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Art for the Family: Reviewing ‘Imaginarium’ Kids’ Exhibition at Singapore Art Museum

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Last weekend my family and I attended the media preview of Imaginarium: A Voyage of Big Ideas at Singapore Art Museum at 8Q on the invitation of the museum and CRIB, an incubator that aims to empower women, especially mothers, to become successful entrepreneurs.


Imaginarium is SAM’s fifth annual contemporary art exhibition for children and features works by artists from Singapore and the region, all who were in attendance on this particular afternoon. While the museum proclaims that the “exhibition as a whole has been curated with careful attention to how children learn and play, and to appeal to different senses, modes of learning, and exploration,” several artists’ works are much more successful in achieving those goals than others.

Kumkum Fernando_Kiko's Secrets - 2015 - 2

The works that encourage adventure, discovery, and new possibilities (repeated play) were: “We Built This Estate” by Chiang Yu Xiang, an installation that invites museum-goers to create their own housing estates from Tetris-inspired blocks; “Let’s Make! Studio” by Izziyana Suhaimi, a craft workspace in which children and their caregivers can explore the fiber arts (embroidery, weaving, etc.) and hand-make small objects to display on the walls in the space, thus creating a “tapestry”; and “Kiko’s Secrets” by Kumkum Fernando, an installation comprised of three giant boxes which each offer unique sensory experiences around a different theme (the woods, the city, the sky). These were the works that my 3-year-old child was completely fascinated or absorbed by as well.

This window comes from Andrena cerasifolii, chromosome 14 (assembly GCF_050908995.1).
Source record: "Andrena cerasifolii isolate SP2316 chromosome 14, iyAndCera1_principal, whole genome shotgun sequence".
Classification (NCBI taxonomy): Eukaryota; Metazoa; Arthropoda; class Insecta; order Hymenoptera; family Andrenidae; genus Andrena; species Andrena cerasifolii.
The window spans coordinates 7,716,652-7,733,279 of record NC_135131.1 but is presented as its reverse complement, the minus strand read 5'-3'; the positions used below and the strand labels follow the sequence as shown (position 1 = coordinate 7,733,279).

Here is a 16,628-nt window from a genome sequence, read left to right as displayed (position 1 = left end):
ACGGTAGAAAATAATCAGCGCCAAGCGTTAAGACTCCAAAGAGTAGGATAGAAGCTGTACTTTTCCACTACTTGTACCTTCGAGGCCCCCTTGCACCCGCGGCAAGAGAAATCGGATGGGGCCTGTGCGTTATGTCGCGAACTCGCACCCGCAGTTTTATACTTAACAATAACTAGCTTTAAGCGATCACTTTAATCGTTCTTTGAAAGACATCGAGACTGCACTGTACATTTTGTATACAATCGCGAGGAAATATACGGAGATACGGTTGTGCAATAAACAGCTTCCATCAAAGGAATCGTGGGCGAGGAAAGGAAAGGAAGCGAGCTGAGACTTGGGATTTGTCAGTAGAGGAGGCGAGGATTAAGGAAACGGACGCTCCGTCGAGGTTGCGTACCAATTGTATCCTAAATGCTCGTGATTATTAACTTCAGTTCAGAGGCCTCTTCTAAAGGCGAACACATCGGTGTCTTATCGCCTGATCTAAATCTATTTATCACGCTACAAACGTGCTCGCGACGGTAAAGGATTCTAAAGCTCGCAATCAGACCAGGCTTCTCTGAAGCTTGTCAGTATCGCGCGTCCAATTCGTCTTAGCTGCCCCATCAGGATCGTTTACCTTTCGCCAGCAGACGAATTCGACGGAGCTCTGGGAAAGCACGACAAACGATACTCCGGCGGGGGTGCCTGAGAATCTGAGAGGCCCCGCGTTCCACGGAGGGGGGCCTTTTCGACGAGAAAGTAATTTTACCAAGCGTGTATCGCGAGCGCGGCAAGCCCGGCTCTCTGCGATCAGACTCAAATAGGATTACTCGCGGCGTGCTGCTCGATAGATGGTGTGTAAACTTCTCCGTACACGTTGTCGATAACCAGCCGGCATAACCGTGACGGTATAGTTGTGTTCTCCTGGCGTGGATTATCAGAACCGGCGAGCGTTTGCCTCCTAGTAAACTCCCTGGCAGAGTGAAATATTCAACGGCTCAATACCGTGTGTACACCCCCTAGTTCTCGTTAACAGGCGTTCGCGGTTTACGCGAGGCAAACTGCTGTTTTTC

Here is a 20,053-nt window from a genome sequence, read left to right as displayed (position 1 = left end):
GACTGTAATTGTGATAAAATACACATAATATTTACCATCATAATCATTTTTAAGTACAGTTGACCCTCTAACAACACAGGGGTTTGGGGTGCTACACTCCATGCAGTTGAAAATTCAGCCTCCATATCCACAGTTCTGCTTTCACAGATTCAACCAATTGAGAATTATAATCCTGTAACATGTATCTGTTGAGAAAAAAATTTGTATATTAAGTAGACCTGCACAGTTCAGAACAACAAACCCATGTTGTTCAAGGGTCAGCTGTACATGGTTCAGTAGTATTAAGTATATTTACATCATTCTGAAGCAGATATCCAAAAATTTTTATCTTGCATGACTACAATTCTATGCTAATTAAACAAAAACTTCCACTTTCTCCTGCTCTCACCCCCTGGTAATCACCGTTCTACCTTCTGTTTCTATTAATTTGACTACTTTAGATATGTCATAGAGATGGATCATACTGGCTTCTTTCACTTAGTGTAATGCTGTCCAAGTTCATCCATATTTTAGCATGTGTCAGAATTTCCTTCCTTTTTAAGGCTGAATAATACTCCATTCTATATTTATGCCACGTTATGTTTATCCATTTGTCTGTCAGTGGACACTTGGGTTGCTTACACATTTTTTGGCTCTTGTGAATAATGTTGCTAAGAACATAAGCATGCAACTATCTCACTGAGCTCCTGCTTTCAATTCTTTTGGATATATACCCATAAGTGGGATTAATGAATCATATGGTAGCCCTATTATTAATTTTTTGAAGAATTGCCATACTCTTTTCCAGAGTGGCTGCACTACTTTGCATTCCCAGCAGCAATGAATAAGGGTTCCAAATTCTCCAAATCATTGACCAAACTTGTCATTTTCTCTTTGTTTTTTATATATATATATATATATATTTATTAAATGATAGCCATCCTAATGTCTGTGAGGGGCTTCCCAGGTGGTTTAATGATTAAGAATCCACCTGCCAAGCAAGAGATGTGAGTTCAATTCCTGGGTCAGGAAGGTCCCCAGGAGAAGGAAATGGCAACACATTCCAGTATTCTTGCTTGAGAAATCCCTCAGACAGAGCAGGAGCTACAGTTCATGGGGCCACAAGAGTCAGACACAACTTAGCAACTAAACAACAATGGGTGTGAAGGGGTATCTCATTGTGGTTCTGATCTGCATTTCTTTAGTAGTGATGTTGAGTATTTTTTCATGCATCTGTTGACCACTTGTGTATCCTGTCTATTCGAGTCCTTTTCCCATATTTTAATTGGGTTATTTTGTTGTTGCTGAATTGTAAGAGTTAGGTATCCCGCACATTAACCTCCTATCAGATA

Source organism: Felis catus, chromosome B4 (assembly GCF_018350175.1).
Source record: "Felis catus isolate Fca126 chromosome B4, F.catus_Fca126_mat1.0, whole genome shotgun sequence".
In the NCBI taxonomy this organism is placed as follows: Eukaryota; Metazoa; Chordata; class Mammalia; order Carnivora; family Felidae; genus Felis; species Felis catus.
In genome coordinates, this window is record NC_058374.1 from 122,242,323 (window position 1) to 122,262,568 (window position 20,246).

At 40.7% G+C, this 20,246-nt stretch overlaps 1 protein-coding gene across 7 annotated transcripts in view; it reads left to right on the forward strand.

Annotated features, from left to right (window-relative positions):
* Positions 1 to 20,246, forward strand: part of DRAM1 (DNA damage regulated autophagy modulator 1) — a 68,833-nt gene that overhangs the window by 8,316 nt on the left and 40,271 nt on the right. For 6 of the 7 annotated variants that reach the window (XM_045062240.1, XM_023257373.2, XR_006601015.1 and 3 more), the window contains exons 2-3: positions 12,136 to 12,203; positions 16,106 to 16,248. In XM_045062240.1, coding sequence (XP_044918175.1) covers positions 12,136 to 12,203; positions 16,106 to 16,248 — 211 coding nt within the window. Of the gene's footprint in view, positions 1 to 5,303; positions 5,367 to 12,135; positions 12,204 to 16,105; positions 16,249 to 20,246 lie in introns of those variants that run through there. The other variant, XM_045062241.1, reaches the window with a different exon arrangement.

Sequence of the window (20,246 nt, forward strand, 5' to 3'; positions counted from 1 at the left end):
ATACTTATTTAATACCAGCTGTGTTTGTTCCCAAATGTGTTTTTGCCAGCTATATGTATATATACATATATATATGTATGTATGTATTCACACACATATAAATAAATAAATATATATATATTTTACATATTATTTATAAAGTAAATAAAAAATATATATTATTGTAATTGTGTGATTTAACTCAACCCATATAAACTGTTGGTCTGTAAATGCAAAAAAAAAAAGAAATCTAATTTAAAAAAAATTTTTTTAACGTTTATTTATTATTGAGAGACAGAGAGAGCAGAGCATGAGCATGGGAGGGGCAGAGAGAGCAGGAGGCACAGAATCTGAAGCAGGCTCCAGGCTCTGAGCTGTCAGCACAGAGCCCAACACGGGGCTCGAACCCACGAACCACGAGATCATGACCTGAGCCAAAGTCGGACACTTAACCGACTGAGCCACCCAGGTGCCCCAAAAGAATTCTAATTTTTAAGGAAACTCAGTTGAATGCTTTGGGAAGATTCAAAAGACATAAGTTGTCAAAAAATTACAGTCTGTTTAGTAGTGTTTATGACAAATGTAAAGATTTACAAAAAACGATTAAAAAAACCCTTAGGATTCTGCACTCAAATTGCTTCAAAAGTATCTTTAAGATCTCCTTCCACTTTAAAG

Jeeyoung Lee_Dream House_2015-1

Less successful were, for example, Vincent Twardzik’s “Green II: Interstellar Overdrive”, an installation in which bicycles are used to power musical instruments and visual elements, and Jeeyoung Lee’s “Dream House”, a fairytale-like gingerbread house filled with candy which children can pick and “plant” in an eerie, minimalist “garden.” These works were, no doubt, aesthetically arresting, but not as play-full or dynamic as the others.

So, was it worth it? Once, at least! The exhibition offers only a few opportunities for sustained and repeated engagement, and is most ideal for 3- to 6-year-olds.

Imaginarium: A Voyage of Big Ideas will run until 19 July 2015.

Singapore Art Museum, 71 Bras Basah Road, Singapore 189555, Tel: (+65) 6589 9580,

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